The salience of the Northern and Southern identity in Vietnam

Mai Truong, Paul Schuler

Research output: Contribution to journalArticlepeer-review

2 Scopus citations


This paper explores the salience of the north-south identity in Vietnam. Using focus groups and survey data, we argue that Vietnam is characterized by asymmetric ingroup bias, where southerners hold higher levels of ingroup favoritism and outgroup discrimination than the north. However, while north-south identity exists, its salience is limited because it crosscuts with other social identities. Survey data show little difference between the north and the south regarding nationalism, support for redistribution, trade, authoritarian values and traditional values. There are differences with the south exhibiting lower trust in the government and generalized trust. Also, within Ho Chi Minh City (HCMC) and Hanoi more specifically, we find lower support for China and higher support for the United States in HCMC than in Hanoi. However, these differences are relatively muted, and combined with focus group evidence, suggest that while identity differences exist, they are asymmetric and not as salient as often presumed.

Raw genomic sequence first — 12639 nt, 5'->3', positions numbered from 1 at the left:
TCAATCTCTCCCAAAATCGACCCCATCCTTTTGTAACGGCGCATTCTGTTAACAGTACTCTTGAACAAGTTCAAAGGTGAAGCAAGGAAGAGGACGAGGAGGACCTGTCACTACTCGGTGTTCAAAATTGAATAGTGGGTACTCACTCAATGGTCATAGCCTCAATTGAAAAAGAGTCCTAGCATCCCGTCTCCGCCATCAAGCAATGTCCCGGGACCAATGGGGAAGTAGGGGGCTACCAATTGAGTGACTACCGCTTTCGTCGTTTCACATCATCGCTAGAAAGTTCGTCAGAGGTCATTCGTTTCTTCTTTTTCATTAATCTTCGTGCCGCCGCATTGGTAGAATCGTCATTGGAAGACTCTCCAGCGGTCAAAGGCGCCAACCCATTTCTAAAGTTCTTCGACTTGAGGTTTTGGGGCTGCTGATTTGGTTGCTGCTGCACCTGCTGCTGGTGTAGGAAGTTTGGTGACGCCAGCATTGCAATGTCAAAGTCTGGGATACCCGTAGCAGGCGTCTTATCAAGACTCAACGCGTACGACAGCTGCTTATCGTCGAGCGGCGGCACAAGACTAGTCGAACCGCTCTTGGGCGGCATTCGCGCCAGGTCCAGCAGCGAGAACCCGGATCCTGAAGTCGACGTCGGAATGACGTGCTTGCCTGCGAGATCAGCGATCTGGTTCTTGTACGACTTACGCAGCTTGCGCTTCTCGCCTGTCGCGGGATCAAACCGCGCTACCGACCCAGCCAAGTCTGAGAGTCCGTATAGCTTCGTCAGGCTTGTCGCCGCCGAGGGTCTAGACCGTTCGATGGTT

Original languageEnglish (US)
Pages (from-to)18-36
Number of pages19
JournalAsian Politics and Policy
Issue number1
StatePublished - Jan 2021
Externally publishedYes


  • Hanoi
  • Ho Chi Minh City
  • identity
  • in-group bias
  • North Vietnam
  • South Vietnam

ASJC Scopus subject areas

  • Sociology and Political Science
  • Political Science and International Relations


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